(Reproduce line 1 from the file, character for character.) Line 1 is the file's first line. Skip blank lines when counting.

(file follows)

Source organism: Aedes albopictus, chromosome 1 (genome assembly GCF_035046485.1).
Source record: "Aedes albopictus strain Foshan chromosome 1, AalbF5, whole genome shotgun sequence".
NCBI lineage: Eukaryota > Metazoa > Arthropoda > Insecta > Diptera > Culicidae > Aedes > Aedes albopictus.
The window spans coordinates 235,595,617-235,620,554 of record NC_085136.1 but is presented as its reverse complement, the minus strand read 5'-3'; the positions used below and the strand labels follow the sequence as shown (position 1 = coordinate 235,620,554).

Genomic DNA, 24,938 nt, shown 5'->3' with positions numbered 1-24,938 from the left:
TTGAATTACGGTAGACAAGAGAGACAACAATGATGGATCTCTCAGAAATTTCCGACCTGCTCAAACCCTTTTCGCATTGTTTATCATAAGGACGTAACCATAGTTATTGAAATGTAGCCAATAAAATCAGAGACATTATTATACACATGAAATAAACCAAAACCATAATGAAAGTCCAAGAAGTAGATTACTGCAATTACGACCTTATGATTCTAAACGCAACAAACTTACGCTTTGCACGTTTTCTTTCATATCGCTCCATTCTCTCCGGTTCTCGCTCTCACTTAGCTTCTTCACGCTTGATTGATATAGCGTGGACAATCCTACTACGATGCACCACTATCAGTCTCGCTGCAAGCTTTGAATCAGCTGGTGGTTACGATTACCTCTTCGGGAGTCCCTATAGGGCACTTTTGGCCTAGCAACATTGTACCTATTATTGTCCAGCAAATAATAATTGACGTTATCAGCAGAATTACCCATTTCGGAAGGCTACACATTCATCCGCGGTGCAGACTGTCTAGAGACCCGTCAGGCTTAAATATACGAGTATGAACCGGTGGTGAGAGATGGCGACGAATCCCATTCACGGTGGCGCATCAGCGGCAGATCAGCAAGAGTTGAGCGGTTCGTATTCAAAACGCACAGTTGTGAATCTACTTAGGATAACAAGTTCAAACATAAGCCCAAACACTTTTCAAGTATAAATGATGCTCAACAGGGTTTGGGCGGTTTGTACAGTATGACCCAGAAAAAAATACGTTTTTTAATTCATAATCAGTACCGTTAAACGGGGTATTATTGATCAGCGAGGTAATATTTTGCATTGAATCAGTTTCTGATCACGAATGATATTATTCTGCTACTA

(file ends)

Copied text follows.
Source organism: Aedes albopictus, chromosome 1 (genome assembly GCF_035046485.1).